Of course, the analogy may not be perfect. Is discrimination on the basis of religious affiliation really the same as that for sexual orientation? One could argue that religious affiliation is fundamentally dissimilar to sexual orientation in just such a way that Muslims can remain opposed to gay rights and not undercut their own interests, all the while maintaining a commitment to liberal norms of freedom of conscience and so on. (And, of course, the converse argument can be made too: committed liberals calling for curtailment of Muslim rights while simultaneously championing gay rights.)

This is why the Black Mass event is such an interesting test case for Muslims. Unlike with sexual orientation, it is difficult to argue that Satanism does not fall in the same category as Islam. In other words, from the lens of secular liberalism, there is no functional difference between Islam and Satanism and Catholicism, or any other religion for that matter.

Orthodox Paradox

And so, here is yet another example of traditional norms butting heads with liberal values. What is the way out of this “Orthodox Paradox,” as Noah Feldman puts it? Feldman himself provided no decisive answer and seemed to have resigned himself to a “life of contradiction.” Other believers, like Michael Muhammad Knight, fall strongly on the side of liberalism. Prior to the Black Mass kerfuffle, it may have been hard to imagine a scenario where, implicitly, Muslims would be pressured to support Satanic ritual. Then again, liberalism does have this tendency to push the boundaries of traditional proprietary to blasphemous proportions. Which raises the question, what is the line? For those simultaneously committed to liberalism and religious faith, how far is too far? Is there anything left that is sacred, in the truest sense of that word?

Liberally Confused

In the US, we have already seen federal courts rule that businesses do not have the right to refuse service to gay patrons. And religious colleges are being pressured to accommodate LGBT employees, even if their official religious doctrine opposes homosexuality. It is not difficult to imagine the same kinds of arguments — perhaps in a different context but still under the umbrella of religious tolerance/freedom — being used to argue that denominational institutions must facilitate Satanist religious needs and preferences. Not to be outdone, Europe over the past decade has unleashed all manner of liberal secular argumentation to justify everything from the banning of mosque minarets, the banning of hijab in public, the banning of religious symbols generally, the banning of halal meat, the curtailing of religious assembly, and on and on. In the Muslim world, too, it is no secret, as the aftermath of the Arab Spring amply demonstrated, that liberal secular regimes can be more than a little harsh in disenfranchising Muslims in the political and legal domain, even when the latter profess their commitment to secular norms.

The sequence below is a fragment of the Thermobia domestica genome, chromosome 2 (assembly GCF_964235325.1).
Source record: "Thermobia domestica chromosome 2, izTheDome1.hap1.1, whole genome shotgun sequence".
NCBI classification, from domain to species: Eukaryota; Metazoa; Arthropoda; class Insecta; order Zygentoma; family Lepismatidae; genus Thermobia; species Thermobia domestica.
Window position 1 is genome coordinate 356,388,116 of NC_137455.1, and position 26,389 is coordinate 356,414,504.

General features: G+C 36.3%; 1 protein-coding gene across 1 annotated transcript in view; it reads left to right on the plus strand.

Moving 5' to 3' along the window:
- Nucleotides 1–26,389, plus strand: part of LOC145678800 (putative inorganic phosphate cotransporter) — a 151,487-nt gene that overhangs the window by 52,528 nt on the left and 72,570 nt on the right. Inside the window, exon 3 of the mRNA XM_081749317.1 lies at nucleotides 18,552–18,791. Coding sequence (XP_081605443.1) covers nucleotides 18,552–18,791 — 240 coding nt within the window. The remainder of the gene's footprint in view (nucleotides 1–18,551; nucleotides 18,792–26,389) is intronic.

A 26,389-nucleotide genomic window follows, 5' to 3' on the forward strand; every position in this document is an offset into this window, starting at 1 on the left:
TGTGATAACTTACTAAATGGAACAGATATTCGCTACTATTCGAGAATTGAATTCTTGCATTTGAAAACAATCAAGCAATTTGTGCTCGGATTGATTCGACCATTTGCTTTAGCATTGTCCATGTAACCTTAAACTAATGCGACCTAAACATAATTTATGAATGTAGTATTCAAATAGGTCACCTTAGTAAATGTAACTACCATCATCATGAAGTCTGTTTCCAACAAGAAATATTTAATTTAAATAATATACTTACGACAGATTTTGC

Predictably, most liberal-leaning Muslims (with some exceptions) will protest that what is happening in Europe or the Arab world is not consistent with liberalism. After all, liberalism stands for freedom of religion, freedom of expression, freedom of conscience, a vibrant and open public domain dictated by democratic pluralism and mutual reasonableness. As it turns out, all these liberal concepts are radically subjective — as subjective, ironically, as secularists believe religion to be. So, maybe European hardline legislators banning the hijab, minarets, halal meat, facial hair, etc., are acting perfectly in accordance with liberalism, and it is just that liberalism is so indeterminate and content-less that literally any kind of legislation can be argued to conform to it. Even many hardcore Islamists actively claim that the principles of Islamic Law are inherently compatible with liberal values like freedom and democracy. For example, the Muslim Brotherhood officially calls its political wing “The Freedom and Justice Party.” Even Ayatollah Khomeini after the Iranian revolution used the language of liberalism to describe the revolution and his government as fundamentally pro-freedom (i.e., “azadi” in Farsi) and pro-democracy.